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Citation Context ...s. These constructs are all unconditionally secure. On the other hand, by Proposition 5.4, any PRF suffices. In particular, if m = n, a block cipher suffices, and if m = 2n, a 2-fold CBC MAC suffices =-=[5]-=-. These constructs are conditionally secure, the condition being that the block cipher is a PRP. 6 The HCBC1 cipher In this section, we provide a construction of an on-line cipher that we call HCBC1. ... |

134 |
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Citation Context ...secure. 5 (Computational) AXU families Our constructions utilize a block cipher and an auxiliary family H that meets a computational relaxation of the notion of AXU (Almost XOR Universal) of Krawczyk =-=[16]-=-. To detail this, let us begin by recalling the measure of [16]: Definition 5.1 Let m,n,hk ≥ 1 be integers, and let H: {0,1} hk × {0,1} m → Dn be a family of functions. Let Adv axu � � H = max Pr K x1... |

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Citation Context ...ry version was only secure for fixed-length data.) The proofs in the current version of our paper, as opposed to the ones from (the full version of) our Crypto 2001 paper, use code-based game playing =-=[8]-=-. This simplifies the proofs and also bypasses various conditional probability claims made in the prior analyses. (Some of these claims were pointed out by Nandi [19] to be false. However, the problem... |

75 | A tweakable enciphering mode
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Citation Context ...they cannot be, since they achieve the stronger security notion of a PRP. Our construction, however, follows that of [20] in using hash functions in combination with block ciphers. Similarly, the CMC =-=[13]-=- and EME [14] enciphering modes are PRPs and not on-line. These constructs all incur latency that grows with the length of the message: the first bit of the output ciphertext is not produced until the... |

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Citation Context ...ipher that we discussed above, assuming that the underlying block cipher E is a PRP and that H is computationally AXU (Almost XOR Universal). The family H can be instantiated either via an AXU family =-=[16, 22, 21]-=- or a block cipher, with the latter again assumed to be a PRP. With the latter, we obtain a purely block-cipher based instantiation of HCBC1 that uses two block-cipher operations per block and has a k... |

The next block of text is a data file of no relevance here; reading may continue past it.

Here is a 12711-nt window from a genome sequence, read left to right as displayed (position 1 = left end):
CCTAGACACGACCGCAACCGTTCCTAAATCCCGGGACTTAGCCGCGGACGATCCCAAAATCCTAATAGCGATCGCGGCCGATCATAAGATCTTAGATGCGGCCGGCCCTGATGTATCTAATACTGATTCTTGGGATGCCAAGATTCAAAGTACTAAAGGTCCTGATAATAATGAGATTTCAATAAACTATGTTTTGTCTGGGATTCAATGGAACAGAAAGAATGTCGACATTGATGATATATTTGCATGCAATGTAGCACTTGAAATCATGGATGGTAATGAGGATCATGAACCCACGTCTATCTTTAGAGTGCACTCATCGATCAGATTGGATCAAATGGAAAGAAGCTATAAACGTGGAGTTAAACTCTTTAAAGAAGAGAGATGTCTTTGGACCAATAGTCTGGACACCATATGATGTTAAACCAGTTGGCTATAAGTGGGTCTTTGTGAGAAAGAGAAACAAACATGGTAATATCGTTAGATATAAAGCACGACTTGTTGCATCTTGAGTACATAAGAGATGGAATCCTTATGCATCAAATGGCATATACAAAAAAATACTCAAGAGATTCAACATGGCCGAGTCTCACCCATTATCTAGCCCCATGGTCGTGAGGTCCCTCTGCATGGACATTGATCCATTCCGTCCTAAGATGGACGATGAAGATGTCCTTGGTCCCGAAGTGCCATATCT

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Citation Context ...occurs when one is dealing with fixed packet formats, legacy code, or disk-sector encryption. However, an on-line cipher is more generally useful, via the “encode-then-encipher” paradigm discussed in =-=[7]-=-. This paradigm was presented for ciphers that are PRPs, and says that enciphering provides semantic security if the message space has enough entropy, and provides integrity if the message space conta... |

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Citation Context ...m(F). Pseudorandomness of ciphers. A “secure” cipher is one that approximates a family of random permutations; the “better” the approximation, the more secure the cipher. This is formalized following =-=[12, 17]-=-. Let F: Keys(F) × Dn → Dn be a family of functions with domain and range Dn. Let A1 be an adversary (algorithm) that has access to one oracle and outputs a bit. Let � g $ ← F : A g � � 1 = 1 − Pr g $... |

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Citation Context ...(A common choice, which we make, is to set the domain to Dd,n, the set of all strings having a length that is at most nd for some large number d.) Matyas and Meyer refer to these as “general” ciphers =-=[18]-=-. In this paper, we are interested in general ciphers that are computable in an on-line manner. Specifically, cipher F is said to be on-line if the following is true. View the input plaintext M = M[1]... |